Now is the time for farmers to begin planning for 2023’s tax bill and to start clearing outstanding bills to avoid a scramble in December, ifac advised farmers at a recent Kepak farm walk in Co Roscommon.

Farm support adviser Garry McHugo said that a simple budget drawn up now, as most of the money starts to flow in on drystock farms, can eliminate much of the hurrying to keep farm finance in order at the end of the accounting year.

“We are coming into a time of year now where the majority of the income is coming in, between the Single Farm Payment and stock sales. It is really important that we sit down and sort out a bit of a plan, coming into the back end,” McHugo commented.

“Our advice would be that everybody should do some form of a budget coming into the back end.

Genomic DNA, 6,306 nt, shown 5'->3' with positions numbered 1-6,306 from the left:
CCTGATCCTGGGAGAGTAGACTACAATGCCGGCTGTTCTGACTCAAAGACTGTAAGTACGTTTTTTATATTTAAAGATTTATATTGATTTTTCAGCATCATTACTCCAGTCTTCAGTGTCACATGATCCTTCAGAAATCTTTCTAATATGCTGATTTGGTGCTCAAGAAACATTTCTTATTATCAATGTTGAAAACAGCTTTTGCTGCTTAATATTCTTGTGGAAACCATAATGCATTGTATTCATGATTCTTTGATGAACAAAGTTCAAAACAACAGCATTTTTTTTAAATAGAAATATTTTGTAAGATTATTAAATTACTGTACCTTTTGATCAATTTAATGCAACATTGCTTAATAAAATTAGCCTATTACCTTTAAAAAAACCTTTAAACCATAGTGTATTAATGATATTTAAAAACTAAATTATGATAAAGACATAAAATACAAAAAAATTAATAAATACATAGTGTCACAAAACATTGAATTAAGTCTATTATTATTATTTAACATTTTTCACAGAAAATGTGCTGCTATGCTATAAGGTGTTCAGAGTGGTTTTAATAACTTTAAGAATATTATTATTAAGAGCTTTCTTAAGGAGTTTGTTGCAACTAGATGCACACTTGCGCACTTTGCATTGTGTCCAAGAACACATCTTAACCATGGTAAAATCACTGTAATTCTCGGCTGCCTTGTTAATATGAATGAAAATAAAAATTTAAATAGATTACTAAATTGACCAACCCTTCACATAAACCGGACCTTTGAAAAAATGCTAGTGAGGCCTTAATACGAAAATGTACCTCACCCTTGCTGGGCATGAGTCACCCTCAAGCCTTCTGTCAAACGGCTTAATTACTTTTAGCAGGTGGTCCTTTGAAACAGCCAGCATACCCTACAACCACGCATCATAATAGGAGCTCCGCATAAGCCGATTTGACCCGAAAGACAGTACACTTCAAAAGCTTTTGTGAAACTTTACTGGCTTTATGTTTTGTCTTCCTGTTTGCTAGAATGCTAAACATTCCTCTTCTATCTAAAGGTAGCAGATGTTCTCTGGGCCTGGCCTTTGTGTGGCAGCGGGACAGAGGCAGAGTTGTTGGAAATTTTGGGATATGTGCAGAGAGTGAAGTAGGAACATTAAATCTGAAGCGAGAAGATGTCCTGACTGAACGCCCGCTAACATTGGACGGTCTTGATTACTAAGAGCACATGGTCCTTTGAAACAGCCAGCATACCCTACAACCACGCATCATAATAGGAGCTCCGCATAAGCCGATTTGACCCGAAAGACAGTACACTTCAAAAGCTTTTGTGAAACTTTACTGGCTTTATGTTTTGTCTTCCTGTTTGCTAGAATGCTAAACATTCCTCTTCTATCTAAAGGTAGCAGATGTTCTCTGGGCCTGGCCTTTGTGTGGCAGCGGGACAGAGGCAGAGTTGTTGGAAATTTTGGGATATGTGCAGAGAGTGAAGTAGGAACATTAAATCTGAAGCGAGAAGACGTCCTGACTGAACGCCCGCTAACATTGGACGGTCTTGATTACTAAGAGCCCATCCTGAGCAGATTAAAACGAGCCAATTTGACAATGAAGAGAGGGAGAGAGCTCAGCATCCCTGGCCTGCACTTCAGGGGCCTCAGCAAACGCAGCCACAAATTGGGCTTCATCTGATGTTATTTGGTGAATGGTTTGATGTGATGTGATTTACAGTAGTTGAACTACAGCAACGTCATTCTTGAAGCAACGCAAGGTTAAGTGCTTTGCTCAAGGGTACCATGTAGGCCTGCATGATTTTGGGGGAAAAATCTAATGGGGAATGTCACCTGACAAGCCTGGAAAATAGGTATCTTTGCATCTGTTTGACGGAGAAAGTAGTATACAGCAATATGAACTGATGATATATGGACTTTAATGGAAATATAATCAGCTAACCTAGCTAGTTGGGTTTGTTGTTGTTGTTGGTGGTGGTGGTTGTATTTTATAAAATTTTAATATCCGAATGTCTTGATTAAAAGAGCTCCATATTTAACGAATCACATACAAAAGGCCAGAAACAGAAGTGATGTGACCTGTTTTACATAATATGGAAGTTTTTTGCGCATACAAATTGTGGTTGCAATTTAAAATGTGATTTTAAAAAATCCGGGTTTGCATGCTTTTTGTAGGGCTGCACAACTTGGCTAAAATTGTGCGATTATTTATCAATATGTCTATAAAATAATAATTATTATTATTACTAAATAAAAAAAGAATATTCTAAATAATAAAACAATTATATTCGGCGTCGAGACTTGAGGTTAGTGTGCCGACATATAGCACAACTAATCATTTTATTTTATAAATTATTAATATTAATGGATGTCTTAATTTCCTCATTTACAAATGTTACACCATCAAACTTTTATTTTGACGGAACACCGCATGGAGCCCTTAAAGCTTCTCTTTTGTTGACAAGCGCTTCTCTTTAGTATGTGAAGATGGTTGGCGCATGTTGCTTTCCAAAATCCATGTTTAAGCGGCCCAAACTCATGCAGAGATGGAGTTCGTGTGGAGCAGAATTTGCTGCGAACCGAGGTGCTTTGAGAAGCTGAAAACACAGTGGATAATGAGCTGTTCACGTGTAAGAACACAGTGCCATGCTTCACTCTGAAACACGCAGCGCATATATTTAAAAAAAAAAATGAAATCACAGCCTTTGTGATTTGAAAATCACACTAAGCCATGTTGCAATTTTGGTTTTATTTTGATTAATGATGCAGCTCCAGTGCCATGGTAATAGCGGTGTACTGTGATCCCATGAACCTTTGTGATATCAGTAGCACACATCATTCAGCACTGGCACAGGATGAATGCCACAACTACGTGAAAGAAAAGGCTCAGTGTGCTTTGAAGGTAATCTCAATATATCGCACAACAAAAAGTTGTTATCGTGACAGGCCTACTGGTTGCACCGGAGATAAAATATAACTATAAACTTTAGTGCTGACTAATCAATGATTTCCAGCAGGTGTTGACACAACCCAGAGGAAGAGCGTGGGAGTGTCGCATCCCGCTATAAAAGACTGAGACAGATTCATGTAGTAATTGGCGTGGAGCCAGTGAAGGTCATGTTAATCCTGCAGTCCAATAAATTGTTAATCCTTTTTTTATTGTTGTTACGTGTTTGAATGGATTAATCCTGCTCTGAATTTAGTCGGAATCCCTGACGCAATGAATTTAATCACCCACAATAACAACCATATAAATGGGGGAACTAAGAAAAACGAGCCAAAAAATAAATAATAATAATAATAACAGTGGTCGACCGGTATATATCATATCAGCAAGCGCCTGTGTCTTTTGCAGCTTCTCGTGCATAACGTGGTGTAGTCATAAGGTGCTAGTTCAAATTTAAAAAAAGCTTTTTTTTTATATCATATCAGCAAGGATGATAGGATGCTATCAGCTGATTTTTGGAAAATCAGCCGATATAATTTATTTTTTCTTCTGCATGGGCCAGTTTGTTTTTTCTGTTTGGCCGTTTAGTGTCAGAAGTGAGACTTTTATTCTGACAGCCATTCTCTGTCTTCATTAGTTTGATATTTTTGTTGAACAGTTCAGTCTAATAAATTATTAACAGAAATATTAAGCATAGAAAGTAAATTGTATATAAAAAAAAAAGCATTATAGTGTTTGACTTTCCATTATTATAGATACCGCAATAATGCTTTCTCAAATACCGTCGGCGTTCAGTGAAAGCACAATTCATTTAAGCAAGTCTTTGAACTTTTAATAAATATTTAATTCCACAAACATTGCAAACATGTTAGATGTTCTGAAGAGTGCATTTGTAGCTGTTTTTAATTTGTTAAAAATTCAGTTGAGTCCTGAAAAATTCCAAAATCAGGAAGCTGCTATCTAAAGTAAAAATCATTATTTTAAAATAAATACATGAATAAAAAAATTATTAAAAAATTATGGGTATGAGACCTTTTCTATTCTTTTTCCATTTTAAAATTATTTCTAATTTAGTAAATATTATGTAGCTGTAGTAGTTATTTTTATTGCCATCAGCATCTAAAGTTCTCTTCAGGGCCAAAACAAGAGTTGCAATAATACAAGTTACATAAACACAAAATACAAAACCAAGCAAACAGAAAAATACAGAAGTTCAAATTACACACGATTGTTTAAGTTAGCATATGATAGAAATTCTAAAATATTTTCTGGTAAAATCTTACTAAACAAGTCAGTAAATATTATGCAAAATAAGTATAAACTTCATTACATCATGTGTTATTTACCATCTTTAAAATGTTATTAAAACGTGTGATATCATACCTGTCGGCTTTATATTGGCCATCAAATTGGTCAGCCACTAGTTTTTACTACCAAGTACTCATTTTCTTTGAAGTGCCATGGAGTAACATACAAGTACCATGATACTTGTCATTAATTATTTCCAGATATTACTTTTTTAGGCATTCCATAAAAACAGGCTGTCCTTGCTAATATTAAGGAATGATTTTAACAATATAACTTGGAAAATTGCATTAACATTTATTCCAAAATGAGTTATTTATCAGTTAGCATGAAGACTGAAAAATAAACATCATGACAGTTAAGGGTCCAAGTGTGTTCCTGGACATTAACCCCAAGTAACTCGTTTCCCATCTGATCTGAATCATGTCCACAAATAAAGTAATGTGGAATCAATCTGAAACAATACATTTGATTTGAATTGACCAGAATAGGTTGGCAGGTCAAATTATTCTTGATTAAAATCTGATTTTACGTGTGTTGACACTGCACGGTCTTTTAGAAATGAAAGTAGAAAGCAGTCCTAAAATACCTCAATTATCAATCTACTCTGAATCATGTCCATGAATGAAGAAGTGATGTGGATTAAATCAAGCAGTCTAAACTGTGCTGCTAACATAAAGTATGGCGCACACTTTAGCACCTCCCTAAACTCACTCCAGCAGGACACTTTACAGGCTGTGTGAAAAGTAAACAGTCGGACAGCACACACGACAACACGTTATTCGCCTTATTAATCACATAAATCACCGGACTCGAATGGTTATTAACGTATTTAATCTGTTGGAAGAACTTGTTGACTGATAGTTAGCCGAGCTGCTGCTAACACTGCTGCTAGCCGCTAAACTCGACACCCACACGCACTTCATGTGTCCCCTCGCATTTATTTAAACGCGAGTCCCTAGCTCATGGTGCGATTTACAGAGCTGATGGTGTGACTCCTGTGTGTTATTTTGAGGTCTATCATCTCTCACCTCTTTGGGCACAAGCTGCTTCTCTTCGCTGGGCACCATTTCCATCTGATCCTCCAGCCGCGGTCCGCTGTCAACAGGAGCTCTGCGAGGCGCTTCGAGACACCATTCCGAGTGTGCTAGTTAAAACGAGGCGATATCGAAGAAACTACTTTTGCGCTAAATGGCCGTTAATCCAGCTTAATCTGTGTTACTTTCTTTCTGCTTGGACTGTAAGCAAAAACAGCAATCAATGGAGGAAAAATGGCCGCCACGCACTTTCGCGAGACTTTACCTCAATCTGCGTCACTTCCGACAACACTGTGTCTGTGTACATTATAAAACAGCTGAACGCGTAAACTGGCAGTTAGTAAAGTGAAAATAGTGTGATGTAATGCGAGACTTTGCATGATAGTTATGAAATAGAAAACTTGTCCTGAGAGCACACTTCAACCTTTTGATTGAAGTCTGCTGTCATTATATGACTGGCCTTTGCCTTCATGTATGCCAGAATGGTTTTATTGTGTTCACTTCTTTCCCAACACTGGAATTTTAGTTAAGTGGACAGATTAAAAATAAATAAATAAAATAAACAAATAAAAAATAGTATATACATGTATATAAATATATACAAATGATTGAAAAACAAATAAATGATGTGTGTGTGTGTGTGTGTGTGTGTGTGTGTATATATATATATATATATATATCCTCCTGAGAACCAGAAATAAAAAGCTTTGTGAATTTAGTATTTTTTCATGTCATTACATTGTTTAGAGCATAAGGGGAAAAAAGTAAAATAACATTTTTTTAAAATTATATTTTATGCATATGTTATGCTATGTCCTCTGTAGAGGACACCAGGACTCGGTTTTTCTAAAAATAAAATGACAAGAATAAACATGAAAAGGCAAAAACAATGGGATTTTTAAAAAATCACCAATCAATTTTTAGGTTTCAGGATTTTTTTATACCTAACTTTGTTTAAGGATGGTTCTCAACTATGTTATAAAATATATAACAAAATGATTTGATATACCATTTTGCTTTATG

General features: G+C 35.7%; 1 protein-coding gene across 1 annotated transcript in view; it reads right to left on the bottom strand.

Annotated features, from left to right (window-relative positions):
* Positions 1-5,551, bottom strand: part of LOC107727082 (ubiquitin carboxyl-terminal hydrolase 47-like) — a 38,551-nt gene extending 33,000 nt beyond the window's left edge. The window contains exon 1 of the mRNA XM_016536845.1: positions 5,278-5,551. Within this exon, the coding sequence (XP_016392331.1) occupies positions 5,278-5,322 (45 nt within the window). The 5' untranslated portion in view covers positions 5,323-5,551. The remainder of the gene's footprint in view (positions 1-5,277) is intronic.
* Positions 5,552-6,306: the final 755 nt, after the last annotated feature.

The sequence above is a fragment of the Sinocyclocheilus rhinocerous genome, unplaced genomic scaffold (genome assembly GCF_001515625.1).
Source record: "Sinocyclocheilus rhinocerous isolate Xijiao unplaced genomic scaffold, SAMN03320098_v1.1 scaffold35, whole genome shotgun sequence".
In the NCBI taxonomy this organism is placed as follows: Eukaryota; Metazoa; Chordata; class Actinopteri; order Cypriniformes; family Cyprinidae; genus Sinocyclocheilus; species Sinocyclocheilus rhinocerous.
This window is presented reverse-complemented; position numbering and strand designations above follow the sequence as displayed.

“It doesn’t have to be overly technical. It’s just putting down the cattle you’re going to sell, the sheep you’re going to sell, the money that’s coming in for the subsidies and who is owed what.

“Try and get away from the idea of going into Christmas week scrambling with a cheque book, paying lads, when you don’t know what is there to work with.”


A budget will also allow farmers to “get an idea of the tax bill” that will be left at the end of the year, allowing them to plan on reducing the amount payable if they wish to invest back into the farm.

McHugo suggested that the big machinery or tractor purchases chosen by farmers are often not the best options to reduce the tax bill on a small farm.

“Again, we’ll generally get people who are scrambling to avoid a tax bill investing in machinery.

“Great, but with your €40,000 tractor, you’re only going to get an eighth of that the first year – that’s €5,000. You’re spending a good share of money for a relatively small reduction of the tax bill,” he said.


Other investments with a better payback could include fencing, bringing water to paddocks and reseeding, the adviser added.